Shaq Roland’s transformation from high school superstar to college contributor didn’t exactly happen overnight.
The electrifying player who could do no wrong on the football field at Lexington High discovered in his freshman season at South Carolina that he could do little right as a backup wide receiver. He finished that season with five catches in his 11 games, none of which he started.
But it didn’t take too long for him to find his rhythm last season. He caught a 65-yard touchdown pass on the third play from scrimmage against North Carolina in the opening win and ended with six receptions for 112 yards in the Capital One Bowl victory over Wisconsin.
“Coming in, I had a lot of hype surrounding me. Some people might have thought it got to my head a bit,” Roland said. “But each year I’ve gotten better mentally and physically. I’ve learned each year how to read coverages. I know the playbook like the back of my head. That really gives you the confidence. When you know what you’re doing, it means you can play to the best of your ability.”
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Wide receivers coach Steve Spurrier Jr. watched as the gifted 6-foot-1, 176-pound Roland struggled to adjust against top-level SEC competition after he was basically unstoppable as the state’s Mr. Football at Lexington.
“He has come a long way. When he first got here, I think he was a little arrogant,” Spurrier Jr. said. “He was used to being a little more talented than most people. He bumped heads with some physical guys, and it took him a few weeks to really gather what Division I football really is.”
Last season brought a number of highlights that included two touchdown receptions in the win over Mississippi State, four catches and a touchdown in the blowout of Coastal Carolina, and three more receptions, including a notable 9-yard touchdown catch, in the win over Clemson.
Roland finished with 25 receptions for 455 yards, an 18.2-yard average and five scores. He credited the season to getting ahead of the learning curve.
“In high school, they’d tell me to run a go-route and I’d run a go-route. But now, you’ve got to know how to run it,” he said. “You’ve got to know how to get open. You’ve got to know where the quarterback is going to throw it. You’ve got to have the timing. There’s just a lot to know, and coming in I didn’t know that.”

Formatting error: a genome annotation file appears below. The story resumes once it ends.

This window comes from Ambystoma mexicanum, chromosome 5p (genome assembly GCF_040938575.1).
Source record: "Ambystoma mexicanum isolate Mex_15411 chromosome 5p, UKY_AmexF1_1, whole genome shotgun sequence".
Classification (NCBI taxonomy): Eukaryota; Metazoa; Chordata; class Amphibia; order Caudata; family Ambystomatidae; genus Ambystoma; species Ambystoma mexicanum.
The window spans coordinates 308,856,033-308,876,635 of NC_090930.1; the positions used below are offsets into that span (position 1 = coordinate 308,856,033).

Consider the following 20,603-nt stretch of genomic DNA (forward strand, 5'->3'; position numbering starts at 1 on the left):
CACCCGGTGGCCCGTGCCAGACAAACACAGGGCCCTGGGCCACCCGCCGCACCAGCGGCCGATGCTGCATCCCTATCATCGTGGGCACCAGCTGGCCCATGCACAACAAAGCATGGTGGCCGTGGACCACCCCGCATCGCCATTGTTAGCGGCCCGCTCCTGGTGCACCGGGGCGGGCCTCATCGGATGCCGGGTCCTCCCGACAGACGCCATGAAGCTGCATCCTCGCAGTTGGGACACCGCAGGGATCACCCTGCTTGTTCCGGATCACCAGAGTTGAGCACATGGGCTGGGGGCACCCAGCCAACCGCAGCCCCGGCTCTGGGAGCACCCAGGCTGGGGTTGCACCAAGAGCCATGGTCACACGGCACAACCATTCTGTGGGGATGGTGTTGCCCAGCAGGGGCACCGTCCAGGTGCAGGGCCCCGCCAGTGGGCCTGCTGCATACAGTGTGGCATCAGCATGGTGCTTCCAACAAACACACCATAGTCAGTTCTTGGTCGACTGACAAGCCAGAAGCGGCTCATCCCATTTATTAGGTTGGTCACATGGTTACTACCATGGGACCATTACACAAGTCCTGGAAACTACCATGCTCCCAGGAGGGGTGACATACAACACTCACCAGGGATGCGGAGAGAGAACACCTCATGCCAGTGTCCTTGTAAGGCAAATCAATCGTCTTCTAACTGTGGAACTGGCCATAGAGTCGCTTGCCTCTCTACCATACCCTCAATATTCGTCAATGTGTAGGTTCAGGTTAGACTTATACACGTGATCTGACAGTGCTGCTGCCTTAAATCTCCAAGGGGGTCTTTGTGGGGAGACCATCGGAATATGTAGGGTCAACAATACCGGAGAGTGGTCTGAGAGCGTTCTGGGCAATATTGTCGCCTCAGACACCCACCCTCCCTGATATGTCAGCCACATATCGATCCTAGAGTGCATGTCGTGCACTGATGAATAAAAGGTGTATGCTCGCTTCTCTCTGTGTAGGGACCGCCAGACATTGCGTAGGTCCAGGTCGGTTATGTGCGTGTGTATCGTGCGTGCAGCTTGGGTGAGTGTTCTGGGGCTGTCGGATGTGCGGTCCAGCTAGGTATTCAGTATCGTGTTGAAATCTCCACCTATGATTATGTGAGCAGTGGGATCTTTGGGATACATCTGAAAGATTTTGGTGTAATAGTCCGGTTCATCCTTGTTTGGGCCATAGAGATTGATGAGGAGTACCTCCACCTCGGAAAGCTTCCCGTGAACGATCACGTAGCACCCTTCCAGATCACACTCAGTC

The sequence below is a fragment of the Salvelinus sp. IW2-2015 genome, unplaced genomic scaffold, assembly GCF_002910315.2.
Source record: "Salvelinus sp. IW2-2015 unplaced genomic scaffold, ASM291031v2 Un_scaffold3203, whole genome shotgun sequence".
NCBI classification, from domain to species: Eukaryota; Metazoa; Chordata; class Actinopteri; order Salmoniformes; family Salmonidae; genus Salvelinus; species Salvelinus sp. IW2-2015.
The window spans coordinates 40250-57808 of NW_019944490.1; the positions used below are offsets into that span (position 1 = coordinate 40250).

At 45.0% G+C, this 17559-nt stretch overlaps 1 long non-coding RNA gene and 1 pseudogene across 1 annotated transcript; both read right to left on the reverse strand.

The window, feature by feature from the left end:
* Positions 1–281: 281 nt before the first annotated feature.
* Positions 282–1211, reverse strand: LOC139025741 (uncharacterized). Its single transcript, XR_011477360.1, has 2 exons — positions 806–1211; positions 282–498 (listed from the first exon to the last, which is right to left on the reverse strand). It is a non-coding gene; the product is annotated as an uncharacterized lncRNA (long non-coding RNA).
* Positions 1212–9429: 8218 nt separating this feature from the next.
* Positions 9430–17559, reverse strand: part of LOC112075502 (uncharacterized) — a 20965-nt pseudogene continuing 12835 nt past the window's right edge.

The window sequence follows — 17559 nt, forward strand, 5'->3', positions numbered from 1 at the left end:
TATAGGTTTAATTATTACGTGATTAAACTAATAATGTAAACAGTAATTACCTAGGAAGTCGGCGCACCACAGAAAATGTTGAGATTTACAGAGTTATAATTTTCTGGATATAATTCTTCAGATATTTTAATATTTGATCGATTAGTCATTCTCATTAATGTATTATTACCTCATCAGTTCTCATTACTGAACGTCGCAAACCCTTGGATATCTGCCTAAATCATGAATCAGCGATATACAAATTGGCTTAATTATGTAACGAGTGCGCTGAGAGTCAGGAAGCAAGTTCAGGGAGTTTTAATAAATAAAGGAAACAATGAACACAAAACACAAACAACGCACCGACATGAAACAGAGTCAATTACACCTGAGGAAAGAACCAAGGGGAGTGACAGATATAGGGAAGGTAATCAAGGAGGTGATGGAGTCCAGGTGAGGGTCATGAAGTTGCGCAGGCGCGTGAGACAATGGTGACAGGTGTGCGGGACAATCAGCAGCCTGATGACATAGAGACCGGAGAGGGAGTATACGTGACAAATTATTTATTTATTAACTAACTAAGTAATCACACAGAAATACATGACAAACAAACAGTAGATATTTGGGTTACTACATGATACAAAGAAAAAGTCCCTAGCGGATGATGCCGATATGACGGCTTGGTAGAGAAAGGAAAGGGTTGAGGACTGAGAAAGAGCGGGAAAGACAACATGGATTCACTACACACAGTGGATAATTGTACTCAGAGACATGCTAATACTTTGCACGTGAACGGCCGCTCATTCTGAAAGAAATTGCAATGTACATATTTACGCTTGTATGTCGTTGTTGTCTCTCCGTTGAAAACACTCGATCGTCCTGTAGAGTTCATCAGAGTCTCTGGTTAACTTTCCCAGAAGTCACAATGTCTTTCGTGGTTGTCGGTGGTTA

Spurrier Jr. said Roland figured out that he wasn’t necessarily better than everybody else.
“He just had to learn how to be the best he could possibly be, and it took him a while to learn that,” Spurrier Jr. said.
Roland’s sophomore season wasn’t entirely smooth sailing, however. He was suspended for three games in the middle of the year for an unspecified violation of team rules. He said it served as a wakeup call.
“Everybody goes through adversity in life. I think that was good for me just to get my head on straight,” Roland said. “I can’t do whatever I was doing. I turned a negative into a positive, and going into this season, it will help me a lot by making me stay focused.”
Spurrier Jr. has noticed a big difference in the junior’s maturity and how he’s approaching his business in a more serious fashion. Noting that a lot of receivers who come out of high school don’t have a great work ethic in the weight room, Spurrier Jr. likes how Roland has developed one.
“His personality and attitude this off-season has really changed in the weight room. I’ve been impressed with that,” Spurrier Jr. said.
Senior quarterback Dylan Thompson also has come away impressed with Roland during the early practices as he spoke of his receiver’s talent starting to break out. Yet Roland insists that he can’t do it by himself at the position, especially with teammates such as Damiere Byrd, Nick Jones and Pharoh Cooper also catching passes.
“All of our receivers have got the potential to be great,” he said. “Dylan can get any one of our receivers the ball, and it really doesn’t matter who gets the ball. The receivers have an unselfish mindset, and we just want to win.”
Roland declines to discuss any numerical goals that he might have as a pass-catcher because he doesn’t want to be distracted from the team’s goal of winning as many games as possible.
“We want to win the SEC championship, to be honest,” he added. “Eleven wins, three years, we want to get over the hump, and I think we’ve got the team to do it if everything goes right.”